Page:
This is a question many of our customers come to ask.
Certain factors should be taken into consideration when buying or renting a knee walker.
However, being non-weight bearing comes with setbacks, and sometimes a longer rental period is needed. More extensive surgeries could also require extended use of the knee scooter.
So what's the best solution for you?
To rent or to buy?
Renting a knee walker comes with a lot of perks. When you rent from us, all rental models are only $30 a week. No deposits or surprise fees—just one simple rate.
A rule a thumb, if you expect to use the knee scooter for less than 6 weeks, then renting will be your most cost efficient solution.
Our rental flat rate allows you to take pricing out of the equation when deciding on the best knee scooter for you.
Knee scooter rentals can be delivered anywhere in the continental US.
Rent A Knee Walker rentals ship free both ways.
Everyone has different needs. Some need a knee scooter for outdoor use, some with a specialized knee platform, some for small indoor space use, etc. Check out our guide below on how to choose the best knee scooter for you.
When renting a knee walker, it is similar to leasing a car. You can rent a higher spec, more comfortable model for much less than if you bought the car outright. This is why renting a knee walker is a great option.
Our highest end model is the Swivelmate. It's a very comfortable knee scooter, with a unique turning radius capability and 5 wheels. It retails for $399, but you can rent this very same model for $30 a week.
Here's another great thing about renting with us:
If you find during recovery you need the unit for longer, the rental can be converted into a purchase at around 14 weeks. So any money spend on renting can apply to to purchase your knee walker—you never loose any money invested on renting your model. Rent to own for the win!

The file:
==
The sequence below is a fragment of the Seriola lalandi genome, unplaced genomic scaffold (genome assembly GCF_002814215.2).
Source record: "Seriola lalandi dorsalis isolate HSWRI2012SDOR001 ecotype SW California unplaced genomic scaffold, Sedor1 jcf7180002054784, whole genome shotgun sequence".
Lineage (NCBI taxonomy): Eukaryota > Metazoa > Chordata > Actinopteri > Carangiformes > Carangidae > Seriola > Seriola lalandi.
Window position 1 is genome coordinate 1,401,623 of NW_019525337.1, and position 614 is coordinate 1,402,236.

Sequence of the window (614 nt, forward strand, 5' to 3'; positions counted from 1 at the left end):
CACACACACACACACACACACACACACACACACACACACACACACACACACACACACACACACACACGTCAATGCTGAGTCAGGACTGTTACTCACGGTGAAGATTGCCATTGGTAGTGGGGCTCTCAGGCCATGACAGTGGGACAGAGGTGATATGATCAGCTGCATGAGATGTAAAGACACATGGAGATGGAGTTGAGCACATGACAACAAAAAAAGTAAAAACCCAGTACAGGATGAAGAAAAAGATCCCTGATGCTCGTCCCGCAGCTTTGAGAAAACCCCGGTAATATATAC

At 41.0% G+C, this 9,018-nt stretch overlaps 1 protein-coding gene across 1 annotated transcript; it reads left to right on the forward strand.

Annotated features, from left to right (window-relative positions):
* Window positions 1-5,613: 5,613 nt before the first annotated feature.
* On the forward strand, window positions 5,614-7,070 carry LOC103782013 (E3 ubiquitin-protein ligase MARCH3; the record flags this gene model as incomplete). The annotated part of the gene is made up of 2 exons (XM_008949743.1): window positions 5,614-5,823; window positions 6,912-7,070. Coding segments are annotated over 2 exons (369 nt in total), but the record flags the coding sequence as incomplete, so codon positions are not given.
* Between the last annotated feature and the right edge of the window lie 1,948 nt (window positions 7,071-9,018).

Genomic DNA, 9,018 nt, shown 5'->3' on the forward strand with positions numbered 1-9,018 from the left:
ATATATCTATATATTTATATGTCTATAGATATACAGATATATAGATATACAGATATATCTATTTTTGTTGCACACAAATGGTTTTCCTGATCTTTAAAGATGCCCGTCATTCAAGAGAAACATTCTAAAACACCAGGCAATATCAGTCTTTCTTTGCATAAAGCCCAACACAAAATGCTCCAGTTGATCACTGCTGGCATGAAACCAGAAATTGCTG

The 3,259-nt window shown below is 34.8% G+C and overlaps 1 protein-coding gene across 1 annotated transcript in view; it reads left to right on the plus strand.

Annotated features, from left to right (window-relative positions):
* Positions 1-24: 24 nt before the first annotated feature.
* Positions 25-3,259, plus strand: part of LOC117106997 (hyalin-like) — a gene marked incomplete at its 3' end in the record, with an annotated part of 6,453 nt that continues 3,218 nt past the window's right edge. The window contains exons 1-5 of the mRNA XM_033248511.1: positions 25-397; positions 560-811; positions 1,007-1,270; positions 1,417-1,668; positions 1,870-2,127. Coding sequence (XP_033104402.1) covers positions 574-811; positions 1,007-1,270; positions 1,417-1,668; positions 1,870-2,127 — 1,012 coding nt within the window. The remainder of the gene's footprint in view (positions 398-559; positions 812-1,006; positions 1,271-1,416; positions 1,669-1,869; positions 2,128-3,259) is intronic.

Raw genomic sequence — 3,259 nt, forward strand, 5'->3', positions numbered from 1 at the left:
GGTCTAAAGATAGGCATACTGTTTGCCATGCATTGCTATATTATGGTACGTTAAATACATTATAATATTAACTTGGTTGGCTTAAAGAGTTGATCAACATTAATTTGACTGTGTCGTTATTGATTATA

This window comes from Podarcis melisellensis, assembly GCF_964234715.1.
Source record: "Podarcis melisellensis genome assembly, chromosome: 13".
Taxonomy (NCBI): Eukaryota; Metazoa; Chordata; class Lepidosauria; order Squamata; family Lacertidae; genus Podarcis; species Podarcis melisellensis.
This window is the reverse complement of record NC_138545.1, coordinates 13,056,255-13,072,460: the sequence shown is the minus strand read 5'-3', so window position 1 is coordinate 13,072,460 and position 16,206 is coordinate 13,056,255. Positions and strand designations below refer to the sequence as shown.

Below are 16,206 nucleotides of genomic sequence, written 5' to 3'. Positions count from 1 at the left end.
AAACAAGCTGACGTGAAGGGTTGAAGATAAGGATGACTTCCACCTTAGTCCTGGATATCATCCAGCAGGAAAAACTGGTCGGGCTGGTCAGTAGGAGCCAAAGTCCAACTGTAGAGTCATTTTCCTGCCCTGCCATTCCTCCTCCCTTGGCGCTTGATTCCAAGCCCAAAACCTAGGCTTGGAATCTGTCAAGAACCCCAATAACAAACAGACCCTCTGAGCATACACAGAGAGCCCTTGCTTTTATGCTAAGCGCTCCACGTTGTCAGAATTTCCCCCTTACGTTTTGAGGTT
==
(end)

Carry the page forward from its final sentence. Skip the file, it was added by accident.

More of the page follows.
The cost of knee walkers can vary. The range of price that you can expect is around $175-$450—depending on the model you need. Buying a knee scooter is an option if you're the type who prefers to own things outright—but obviously it incurs the upfront cost.
Pictured is the hybrid Orthomate all-terrain knee scooter.
You can make your knee scooter even more comfortable with a knee pad cover.
When deciding whether to purchase a knee walker its best to consider the following:
Will you need the knee scooter for long period of time, more than 6 weeks?
Or perhaps you know you have more than 1 surgery planned, so you know you will need it for more than 1 recovery.
Knee walkers are items that typically, you don't need until you need them, so unlike renting where you send your knee walker back, you will be left with it after recovery with no use for it. So you have the option of storing it, donating it to Goodwill or church, or try and sell it on eBay.
There are lower cost knee walkers available through the large marketplaces that make buying cheap very attractive. However, the age old saying, "you get what you pay for" very much applies with knee walkers.
The Problem with Cheap Models
You want your knee scooter to be a good asset to your injury recovery. You want it to be comfortable and easy to use. The problem with cheap knee scooter is that, well, they are built cheap—so that they can be sold at the lowest price possible.
Here are common problems with cheap knee scooters:
• Thin and uncomfortable knee pads.
• Cumbersome to secure parking brake.
• They are not easy to fold for transport.
• Wide turning radius makes necessitating to make 3 point turns.
• Tires wear out fast.
• Uncomfortable to ride outdoors.
Higher-priced models are going to be built to a higher standard and design quality as you would expect. These higher end models also have more perks and desirable features than a model of lower quality.